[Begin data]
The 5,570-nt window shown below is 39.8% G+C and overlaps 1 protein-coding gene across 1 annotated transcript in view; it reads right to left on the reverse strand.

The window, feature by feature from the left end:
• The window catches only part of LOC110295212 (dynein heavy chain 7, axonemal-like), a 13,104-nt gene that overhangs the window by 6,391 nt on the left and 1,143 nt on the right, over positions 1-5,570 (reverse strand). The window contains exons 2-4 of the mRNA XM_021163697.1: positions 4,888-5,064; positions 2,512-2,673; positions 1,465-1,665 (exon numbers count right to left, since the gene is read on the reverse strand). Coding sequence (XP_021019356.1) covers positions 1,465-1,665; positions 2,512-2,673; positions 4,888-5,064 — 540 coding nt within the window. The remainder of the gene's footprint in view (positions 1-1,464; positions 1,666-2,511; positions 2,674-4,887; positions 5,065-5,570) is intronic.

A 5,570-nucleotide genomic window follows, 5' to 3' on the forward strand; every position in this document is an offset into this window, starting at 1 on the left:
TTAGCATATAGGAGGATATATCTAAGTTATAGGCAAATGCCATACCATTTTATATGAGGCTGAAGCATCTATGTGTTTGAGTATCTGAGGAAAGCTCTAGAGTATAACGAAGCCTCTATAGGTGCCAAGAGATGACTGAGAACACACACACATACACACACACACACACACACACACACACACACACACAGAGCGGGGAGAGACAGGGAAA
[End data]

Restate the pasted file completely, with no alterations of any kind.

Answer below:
The 5,570-nt window shown below is 39.8% G+C and overlaps 1 protein-coding gene across 1 annotated transcript in view; it reads right to left on the reverse strand.

The window, feature by feature from the left end:
• The window catches only part of LOC110295212 (dynein heavy chain 7, axonemal-like), a 13,104-nt gene that overhangs the window by 6,391 nt on the left and 1,143 nt on the right, over positions 1-5,570 (reverse strand). The window contains exons 2-4 of the mRNA XM_021163697.1: positions 4,888-5,064; positions 2,512-2,673; positions 1,465-1,665 (exon numbers count right to left, since the gene is read on the reverse strand). Coding sequence (XP_021019356.1) covers positions 1,465-1,665; positions 2,512-2,673; positions 4,888-5,064 — 540 coding nt within the window. The remainder of the gene's footprint in view (positions 1-1,464; positions 1,666-2,511; positions 2,674-4,887; positions 5,065-5,570) is intronic.

A 5,570-nucleotide genomic window follows, 5' to 3' on the forward strand; every position in this document is an offset into this window, starting at 1 on the left:
TTAGCATATAGGAGGATATATCTAAGTTATAGGCAAATGCCATACCATTTTATATGAGGCTGAAGCATCTATGTGTTTGAGTATCTGAGGAAAGCTCTAGAGTATAACGAAGCCTCTATAGGTGCCAAGAGATGACTGAGAACACACACACATACACACACACACACACACACACACACACACACACACAGAGCGGGGAGAGACAGGGAAA